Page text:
Hasyim Muzadi

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democracy, human rights, Islam, labour
Written and spoken word (public speaking)
Asia, Southeast
created on:
July 3, 2003
last changed on:
Please note: This page has not been updated since September 23, 2003. We decided to keep it online because we think the information is still valuable.
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Hasyim Muzadi
© Wahidur Rahman Khandkar Czhoton


Moderate Muslim leader

Hasyim Muzadi is the leader of possibly the world´s largest Muslim social and educational organisation, the 47-million-strong Nahdlatul Ulama (NU), based in Indonesia.
Indonesian Muslim leader Hasyim Muzadi is expected to present himself as candidate in the next presidential elections in Indonesia.

Muzadi has admitted that several political parties have asked if he would be willing to become a candidate. With more than 47 million members, the position of
traditionalist Muslim organisation Nahdlatul Ulama (NU) in the upcoming 2004 presidential election is attractive in the eyes of many political parties. With 87 % muslims Indonesia is the world´s most populous Muslim nation.

As a moderate Muslim leader Muzadi is advocating for bringing the concepts of democracy and human rights closer to Islamic values.

During a recent meeting for religious leaders in Canberra in Australia, Muzadi, on his speech explained that Indonesia is currently in the process of transition to democracy, so that the emergence of various political and economic interest-related problems are inevitable. These problems, however, can produce a negative impact on the life of religious adherents, which eventually will result in the outbreak of social conflicts in some regions in Indonesia.

At the meeting Muzadi appealed to religious leaders:
"The role of Islamic organisations in Indonesia is promoting tolerance in south-east Asia", he said and stressed the moderate nature of Islam in Indonesia and the importance of promoting moderate religious movements as an aid to the development of democracy.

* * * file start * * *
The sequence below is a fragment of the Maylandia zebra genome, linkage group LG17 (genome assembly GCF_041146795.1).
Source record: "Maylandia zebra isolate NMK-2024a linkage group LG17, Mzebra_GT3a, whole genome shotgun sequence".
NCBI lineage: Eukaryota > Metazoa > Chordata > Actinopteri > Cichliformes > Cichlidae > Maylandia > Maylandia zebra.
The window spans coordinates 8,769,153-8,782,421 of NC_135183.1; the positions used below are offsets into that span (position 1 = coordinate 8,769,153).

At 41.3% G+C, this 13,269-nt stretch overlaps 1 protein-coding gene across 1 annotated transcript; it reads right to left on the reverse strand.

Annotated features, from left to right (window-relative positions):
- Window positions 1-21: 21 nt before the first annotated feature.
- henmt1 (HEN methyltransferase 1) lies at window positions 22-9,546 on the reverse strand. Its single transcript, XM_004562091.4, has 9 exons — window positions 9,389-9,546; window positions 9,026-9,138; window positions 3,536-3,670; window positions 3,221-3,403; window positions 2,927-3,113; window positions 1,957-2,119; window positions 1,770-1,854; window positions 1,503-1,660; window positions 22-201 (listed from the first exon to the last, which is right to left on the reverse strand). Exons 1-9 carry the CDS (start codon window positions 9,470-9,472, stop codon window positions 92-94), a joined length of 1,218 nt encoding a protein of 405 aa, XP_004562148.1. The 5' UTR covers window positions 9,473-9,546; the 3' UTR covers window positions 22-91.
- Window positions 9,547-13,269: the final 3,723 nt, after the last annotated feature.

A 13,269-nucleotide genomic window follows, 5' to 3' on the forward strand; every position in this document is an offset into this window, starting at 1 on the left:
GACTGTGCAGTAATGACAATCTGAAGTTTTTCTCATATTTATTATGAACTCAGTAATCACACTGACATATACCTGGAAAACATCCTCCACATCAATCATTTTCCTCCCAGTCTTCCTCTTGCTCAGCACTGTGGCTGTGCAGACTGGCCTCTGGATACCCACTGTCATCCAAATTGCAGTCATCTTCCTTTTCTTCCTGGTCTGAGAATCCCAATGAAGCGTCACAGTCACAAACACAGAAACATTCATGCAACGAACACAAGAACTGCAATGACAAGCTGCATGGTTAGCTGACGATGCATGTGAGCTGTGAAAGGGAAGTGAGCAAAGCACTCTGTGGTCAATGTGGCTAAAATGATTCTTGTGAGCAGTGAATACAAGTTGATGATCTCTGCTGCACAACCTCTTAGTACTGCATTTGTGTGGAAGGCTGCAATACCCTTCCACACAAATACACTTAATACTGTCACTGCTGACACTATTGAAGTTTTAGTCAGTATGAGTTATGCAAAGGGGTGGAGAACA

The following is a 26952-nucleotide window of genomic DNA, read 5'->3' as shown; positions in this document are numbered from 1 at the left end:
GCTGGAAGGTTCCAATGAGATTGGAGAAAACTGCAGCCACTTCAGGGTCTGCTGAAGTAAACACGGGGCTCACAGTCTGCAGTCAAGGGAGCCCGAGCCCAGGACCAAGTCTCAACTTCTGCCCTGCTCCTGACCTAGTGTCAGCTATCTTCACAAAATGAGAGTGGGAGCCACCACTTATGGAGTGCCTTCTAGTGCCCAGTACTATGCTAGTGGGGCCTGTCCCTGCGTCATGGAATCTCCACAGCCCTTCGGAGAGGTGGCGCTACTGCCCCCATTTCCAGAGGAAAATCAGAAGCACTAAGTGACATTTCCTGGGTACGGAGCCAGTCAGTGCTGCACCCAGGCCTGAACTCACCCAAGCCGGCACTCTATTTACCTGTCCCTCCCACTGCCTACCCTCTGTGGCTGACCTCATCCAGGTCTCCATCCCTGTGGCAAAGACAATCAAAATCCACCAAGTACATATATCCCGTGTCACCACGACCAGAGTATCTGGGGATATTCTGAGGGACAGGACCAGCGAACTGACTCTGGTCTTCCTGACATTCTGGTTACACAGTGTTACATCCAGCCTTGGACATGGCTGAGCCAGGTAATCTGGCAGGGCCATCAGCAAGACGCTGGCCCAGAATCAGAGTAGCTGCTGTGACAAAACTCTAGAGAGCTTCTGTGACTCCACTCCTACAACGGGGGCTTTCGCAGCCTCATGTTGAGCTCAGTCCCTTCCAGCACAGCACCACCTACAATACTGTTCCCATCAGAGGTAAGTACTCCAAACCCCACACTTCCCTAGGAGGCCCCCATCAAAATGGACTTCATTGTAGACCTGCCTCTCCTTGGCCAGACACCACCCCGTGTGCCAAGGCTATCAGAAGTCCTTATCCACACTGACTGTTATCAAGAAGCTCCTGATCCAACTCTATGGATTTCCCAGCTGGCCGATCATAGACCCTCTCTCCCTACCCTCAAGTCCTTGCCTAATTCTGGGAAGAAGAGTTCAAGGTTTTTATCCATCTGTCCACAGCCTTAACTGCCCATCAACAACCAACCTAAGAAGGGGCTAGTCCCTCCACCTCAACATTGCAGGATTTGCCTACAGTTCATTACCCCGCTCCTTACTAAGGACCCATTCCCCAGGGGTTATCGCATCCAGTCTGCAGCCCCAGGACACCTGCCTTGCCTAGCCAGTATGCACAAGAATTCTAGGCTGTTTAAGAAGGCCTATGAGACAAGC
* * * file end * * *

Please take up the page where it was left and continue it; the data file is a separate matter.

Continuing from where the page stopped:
He urges radical organisations to cease campaigns for Islamic sharia law, as well as violence in promoting religion.

"Struggling for sharia to be enforced in Indonesia is not realistic. What we need is to develop universal values for the people´s prosperity", Muzadi has told Jakarta Post.

"For the government, law enforcement is the key. While people must deepen their knowledge about religion, they must remember that they live in Indonesia".

"No religion condones and supports gambling, corruption, and prostitution. The government can just formulate antigambling, anticorruption, and antiprostitution laws; it can formulate regulations with Islamic values in them, so as not to disturb the sensitivities of other religions and ideologies. In this way religion can develop properly in the nation state", he said.

Hasyim Muzadi urges the West to support moderate groups in their efforts to counter radical groups.

Muzadi said a moral movement involving national leaders of different faiths and non-partisan scholars should promote religious values that are coherent with national interests.

"This is because confusing religion with the state will only destabilise the country and its people. That´s why religious politicisation in a narrow-minded sense will only undermine noble values and religious universality", he said.

At a time when there is much discussion of extremist Indonesian Muslim groups, Mr Hasyim Muzadi recently demonstrated NU´s commitment to the overwhelmingly moderate and tolerant nature of Islam in south-east Asia by discussing projects to exchange persons and views with Britain´s religious, academic, political and community leaders.

Over the five years the programme is running, tens of thousands of young people will get the chance to meet via the internet or face to face, where they will exchange ideas on the issues that matter to them.

The vast silent Muslim majority that feels nothing but revulsion for terror is often suspicious of the West. But due to this arrangement Muslims and non-Muslims alike will call each to dialogue rather than the self-justifying monologues that can only lead to mutual destruction.

In a situation, where Indonesia is suffering from the danger of dissension, Hasyim Muzadi had a recent meeting with central Indonesian politicians - the general chair person of the Central Board of the Indonesian Democratic Party of Struggle and the general chairperson of the Golkar Party Akbar Tandjung.

The meeting agreed on the importance of advocating for four matters as priority: economic recovery, settlement of Aceh and Papua, eliminating of (corrupt) KKN and internal security.
Author: Karin Bergquist


1944: Hasyim Muzadi was born at Java.
1956-62: Islamic studies at Islamic
Bording School.
1964-69: Islamic studies at State
Institute for Islamic Studies.
1972-82: Member of Parliament
1986-87: head of different levels
of Nahdlatul Ulama,
1999-2004: chairman of NU


NU and Islam in Indonesia. Pre and Post Iraq war

Published Written,
Article, 20 pages.

Human rights and Democracy in Islamic Teachings: Indonesian Experiences

Published Written,
Article in Christian Muslim Dialoque on Human RIghts Solidarity. Co-author: H.Choesnoer Rhoviq. 5 pages.


Hasyim Muzadi has participated in many conferences around the world on Indonesian politics and religion.


This artist took part in the following project(s) organized/funded by the culturebase.net partner institutions.

Images of Asia

(08 August 03 - 26 September 03)